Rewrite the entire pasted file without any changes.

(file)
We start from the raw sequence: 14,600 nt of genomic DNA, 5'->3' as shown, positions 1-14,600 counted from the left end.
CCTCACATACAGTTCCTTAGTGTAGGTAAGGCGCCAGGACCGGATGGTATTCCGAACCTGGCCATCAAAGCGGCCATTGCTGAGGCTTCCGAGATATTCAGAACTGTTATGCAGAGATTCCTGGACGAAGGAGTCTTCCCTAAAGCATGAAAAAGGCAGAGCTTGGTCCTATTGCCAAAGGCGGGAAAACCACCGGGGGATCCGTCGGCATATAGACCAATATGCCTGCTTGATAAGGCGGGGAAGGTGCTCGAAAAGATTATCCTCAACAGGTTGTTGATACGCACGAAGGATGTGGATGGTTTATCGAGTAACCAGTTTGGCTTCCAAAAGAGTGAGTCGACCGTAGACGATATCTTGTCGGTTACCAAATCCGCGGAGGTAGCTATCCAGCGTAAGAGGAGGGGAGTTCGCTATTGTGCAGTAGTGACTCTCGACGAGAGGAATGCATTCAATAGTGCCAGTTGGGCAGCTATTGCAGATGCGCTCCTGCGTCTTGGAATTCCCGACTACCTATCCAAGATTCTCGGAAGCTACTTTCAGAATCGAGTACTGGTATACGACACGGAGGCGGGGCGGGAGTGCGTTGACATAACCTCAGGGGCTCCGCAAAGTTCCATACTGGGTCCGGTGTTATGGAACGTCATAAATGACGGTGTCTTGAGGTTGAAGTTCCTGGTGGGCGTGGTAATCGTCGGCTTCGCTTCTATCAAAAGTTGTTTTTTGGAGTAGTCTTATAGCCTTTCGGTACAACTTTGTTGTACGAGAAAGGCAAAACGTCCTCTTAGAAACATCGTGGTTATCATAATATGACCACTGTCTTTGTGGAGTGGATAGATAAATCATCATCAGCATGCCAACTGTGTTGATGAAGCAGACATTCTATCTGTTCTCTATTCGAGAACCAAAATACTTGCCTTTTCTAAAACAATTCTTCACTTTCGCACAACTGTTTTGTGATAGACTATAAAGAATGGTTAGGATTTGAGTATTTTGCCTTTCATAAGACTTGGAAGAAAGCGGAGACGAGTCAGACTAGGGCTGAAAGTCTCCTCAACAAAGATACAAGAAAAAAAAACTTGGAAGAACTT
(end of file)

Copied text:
We start from the raw sequence: 14,600 nt of genomic DNA, 5'->3' as shown, positions 1-14,600 counted from the left end.
CCTCACATACAGTTCCTTAGTGTAGGTAAGGCGCCAGGACCGGATGGTATTCCGAACCTGGCCATCAAAGCGGCCATTGCTGAGGCTTCCGAGATATTCAGAACTGTTATGCAGAGATTCCTGGACGAAGGAGTCTTCCCTAAAGCATGAAAAAGGCAGAGCTTGGTCCTATTGCCAAAGGCGGGAAAACCACCGGGGGATCCGTCGGCATATAGACCAATATGCCTGCTTGATAAGGCGGGGAAGGTGCTCGAAAAGATTATCCTCAACAGGTTGTTGATACGCACGAAGGATGTGGATGGTTTATCGAGTAACCAGTTTGGCTTCCAAAAGAGTGAGTCGACCGTAGACGATATCTTGTCGGTTACCAAATCCGCGGAGGTAGCTATCCAGCGTAAGAGGAGGGGAGTTCGCTATTGTGCAGTAGTGACTCTCGACGAGAGGAATGCATTCAATAGTGCCAGTTGGGCAGCTATTGCAGATGCGCTCCTGCGTCTTGGAATTCCCGACTACCTATCCAAGATTCTCGGAAGCTACTTTCAGAATCGAGTACTGGTATACGACACGGAGGCGGGGCGGGAGTGCGTTGACATAACCTCAGGGGCTCCGCAAAGTTCCATACTGGGTCCGGTGTTATGGAACGTCATAAATGACGGTGTCTTGAGGTTGAAGTTCCTGGTGGGCGTGGTAATCGTCGGCTTCGCTTCTATCAAAAGTTGTTTTTTGGAGTAGTCTTATAGCCTTTCGGTACAACTTTGTTGTACGAGAAAGGCAAAACGTCCTCTTAGAAACATCGTGGTTATCATAATATGACCACTGTCTTTGTGGAGTGGATAGATAAATCATCATCAGCATGCCAACTGTGTTGATGAAGCAGACATTCTATCTGTTCTCTATTCGAGAACCAAAATACTTGCCTTTTCTAAAACAATTCTTCACTTTCGCACAACTGTTTTGTGATAGACTATAAAGAATGGTTAGGATTTGAGTATTTTGCCTTTCATAAGACTTGGAAGAAAGCGGAGACGAGTCAGACTAGGGCTGAAAGTCTCCTCAACAAAGATACAAGAAAAAAAAACTTGGAAGAACTT